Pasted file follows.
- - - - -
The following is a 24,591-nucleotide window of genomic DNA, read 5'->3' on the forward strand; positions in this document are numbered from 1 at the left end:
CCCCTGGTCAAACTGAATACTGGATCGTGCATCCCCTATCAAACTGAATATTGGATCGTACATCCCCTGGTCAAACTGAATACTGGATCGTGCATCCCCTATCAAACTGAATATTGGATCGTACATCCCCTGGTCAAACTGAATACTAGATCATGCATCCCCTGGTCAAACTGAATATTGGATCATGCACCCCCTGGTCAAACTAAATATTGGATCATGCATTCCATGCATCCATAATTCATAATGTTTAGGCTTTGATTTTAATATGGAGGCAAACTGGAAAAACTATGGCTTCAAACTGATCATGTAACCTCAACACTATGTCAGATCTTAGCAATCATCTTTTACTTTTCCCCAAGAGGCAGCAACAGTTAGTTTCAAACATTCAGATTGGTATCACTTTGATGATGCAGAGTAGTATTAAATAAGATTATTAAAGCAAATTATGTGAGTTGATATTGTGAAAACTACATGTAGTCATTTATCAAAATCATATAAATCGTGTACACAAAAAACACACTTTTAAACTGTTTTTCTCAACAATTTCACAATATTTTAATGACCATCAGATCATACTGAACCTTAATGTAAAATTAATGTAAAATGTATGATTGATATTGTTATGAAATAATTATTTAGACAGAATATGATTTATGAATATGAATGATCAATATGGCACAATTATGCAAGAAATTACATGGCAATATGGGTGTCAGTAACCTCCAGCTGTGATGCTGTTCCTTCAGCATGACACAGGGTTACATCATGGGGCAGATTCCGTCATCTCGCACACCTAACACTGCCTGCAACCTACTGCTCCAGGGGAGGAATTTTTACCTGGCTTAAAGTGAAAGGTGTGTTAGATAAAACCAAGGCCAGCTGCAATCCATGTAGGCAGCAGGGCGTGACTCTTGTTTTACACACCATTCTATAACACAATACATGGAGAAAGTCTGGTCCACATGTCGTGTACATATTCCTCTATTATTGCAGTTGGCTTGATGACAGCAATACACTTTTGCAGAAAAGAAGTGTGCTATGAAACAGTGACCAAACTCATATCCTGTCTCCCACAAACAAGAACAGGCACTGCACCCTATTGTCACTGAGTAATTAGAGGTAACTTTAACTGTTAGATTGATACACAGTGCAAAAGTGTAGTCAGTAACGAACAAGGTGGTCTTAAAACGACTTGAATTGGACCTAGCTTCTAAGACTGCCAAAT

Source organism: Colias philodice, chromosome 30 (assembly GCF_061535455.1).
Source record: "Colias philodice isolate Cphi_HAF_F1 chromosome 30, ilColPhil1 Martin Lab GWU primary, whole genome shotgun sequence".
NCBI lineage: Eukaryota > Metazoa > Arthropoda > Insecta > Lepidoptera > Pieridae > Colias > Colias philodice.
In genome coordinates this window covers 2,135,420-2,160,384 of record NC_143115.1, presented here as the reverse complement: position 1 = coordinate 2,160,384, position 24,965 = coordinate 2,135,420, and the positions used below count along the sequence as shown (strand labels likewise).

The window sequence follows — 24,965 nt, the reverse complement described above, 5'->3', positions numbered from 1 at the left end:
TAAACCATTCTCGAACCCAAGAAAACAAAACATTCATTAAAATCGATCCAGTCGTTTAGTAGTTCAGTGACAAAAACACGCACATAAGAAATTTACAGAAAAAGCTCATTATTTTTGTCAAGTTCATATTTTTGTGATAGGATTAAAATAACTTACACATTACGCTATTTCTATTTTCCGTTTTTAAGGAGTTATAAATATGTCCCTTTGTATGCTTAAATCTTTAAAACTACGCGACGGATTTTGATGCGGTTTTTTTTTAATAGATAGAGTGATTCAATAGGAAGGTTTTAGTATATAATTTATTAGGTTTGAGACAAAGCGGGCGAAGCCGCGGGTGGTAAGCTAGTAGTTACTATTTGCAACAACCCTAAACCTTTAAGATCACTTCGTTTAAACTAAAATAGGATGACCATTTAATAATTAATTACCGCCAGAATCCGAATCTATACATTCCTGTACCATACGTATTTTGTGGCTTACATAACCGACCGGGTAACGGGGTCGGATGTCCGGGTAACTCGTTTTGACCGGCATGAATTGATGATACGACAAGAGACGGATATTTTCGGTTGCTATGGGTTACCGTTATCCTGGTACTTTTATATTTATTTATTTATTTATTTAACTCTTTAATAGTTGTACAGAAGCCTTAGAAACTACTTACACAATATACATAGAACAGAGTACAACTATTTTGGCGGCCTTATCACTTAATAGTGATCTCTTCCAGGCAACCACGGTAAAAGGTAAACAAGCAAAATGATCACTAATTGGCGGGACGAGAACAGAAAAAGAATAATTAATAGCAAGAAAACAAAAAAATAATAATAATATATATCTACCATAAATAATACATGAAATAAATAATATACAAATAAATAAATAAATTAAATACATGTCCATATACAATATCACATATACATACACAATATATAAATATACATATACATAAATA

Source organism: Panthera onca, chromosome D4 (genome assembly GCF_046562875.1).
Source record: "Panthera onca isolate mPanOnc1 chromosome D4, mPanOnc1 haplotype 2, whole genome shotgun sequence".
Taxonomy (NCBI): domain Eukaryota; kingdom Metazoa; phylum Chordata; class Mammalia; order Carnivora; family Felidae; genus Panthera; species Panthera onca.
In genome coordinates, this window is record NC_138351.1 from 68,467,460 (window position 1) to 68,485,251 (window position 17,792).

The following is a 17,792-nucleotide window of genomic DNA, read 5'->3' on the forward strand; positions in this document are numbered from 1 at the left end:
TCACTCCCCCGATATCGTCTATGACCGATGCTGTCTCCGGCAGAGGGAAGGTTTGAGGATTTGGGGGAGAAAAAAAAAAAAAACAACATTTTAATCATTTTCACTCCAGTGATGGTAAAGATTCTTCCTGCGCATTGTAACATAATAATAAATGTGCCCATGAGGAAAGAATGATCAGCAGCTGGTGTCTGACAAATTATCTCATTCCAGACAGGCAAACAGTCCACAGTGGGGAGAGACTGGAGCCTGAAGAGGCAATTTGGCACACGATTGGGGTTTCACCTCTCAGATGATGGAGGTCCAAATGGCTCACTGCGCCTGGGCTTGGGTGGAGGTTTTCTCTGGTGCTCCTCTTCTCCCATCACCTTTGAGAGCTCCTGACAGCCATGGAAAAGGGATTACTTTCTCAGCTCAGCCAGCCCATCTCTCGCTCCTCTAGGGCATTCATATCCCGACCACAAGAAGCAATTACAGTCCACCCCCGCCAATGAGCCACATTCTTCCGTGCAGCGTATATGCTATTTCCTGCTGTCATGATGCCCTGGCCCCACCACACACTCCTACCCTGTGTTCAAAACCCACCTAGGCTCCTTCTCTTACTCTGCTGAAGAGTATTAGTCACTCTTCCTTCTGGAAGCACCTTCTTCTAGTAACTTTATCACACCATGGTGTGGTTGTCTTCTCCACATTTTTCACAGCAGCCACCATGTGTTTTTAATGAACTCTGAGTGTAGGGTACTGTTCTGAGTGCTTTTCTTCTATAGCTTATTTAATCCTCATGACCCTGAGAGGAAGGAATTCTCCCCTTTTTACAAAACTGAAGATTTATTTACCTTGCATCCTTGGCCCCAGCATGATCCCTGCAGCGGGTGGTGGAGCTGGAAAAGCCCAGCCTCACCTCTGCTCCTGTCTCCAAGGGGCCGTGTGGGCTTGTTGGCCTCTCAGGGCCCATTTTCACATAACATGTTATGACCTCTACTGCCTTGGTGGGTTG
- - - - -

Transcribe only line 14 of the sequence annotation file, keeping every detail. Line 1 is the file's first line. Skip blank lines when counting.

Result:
TCACTCCCCCGATATCGTCTATGACCGATGCTGTCTCCGGCAGAGGGAAGGTTTGAGGATTTGGGGGAGAAAAAAAAAAAAAACAACATTTTAATCATTTTCACTCCAGTGATGGTAAAGATTCTTCCTGCGCATTGTAACATAATAATAAATGTGCCCATGAGGAAAGAATGATCAGCAGCTGGTGTCTGACAAATTATCTCATTCCAGACAGGCAAACAGTCCACAGTGGGGAGAGACTGGAGCCTGAAGAGGCAATTTGGCACACGATTGGGGTTTCACCTCTCAGATGATGGAGGTCCAAATGGCTCACTGCGCCTGGGCTTGGGTGGAGGTTTTCTCTGGTGCTCCTCTTCTCCCATCACCTTTGAGAGCTCCTGACAGCCATGGAAAAGGGATTACTTTCTCAGCTCAGCCAGCCCATCTCTCGCTCCTCTAGGGCATTCATATCCCGACCACAAGAAGCAATTACAGTCCACCCCCGCCAATGAGCCACATTCTTCCGTGCAGCGTATATGCTATTTCCTGCTGTCATGATGCCCTGGCCCCACCACACACTCCTACCCTGTGTTCAAAACCCACCTAGGCTCCTTCTCTTACTCTGCTGAAGAGTATTAGTCACTCTTCCTTCTGGAAGCACCTTCTTCTAGTAACTTTATCACACCATGGTGTGGTTGTCTTCTCCACATTTTTCACAGCAGCCACCATGTGTTTTTAATGAACTCTGAGTGTAGGGTACTGTTCTGAGTGCTTTTCTTCTATAGCTTATTTAATCCTCATGACCCTGAGAGGAAGGAATTCTCCCCTTTTTACAAAACTGAAGATTTATTTACCTTGCATCCTTGGCCCCAGCATGATCCCTGCAGCGGGTGGTGGAGCTGGAAAAGCCCAGCCTCACCTCTGCTCCTGTCTCCAAGGGGCCGTGTGGGCTTGTTGGCCTCTCAGGGCCCATTTTCACATAACATGTTATGACCTCTACTGCCTTGGTGGGTTG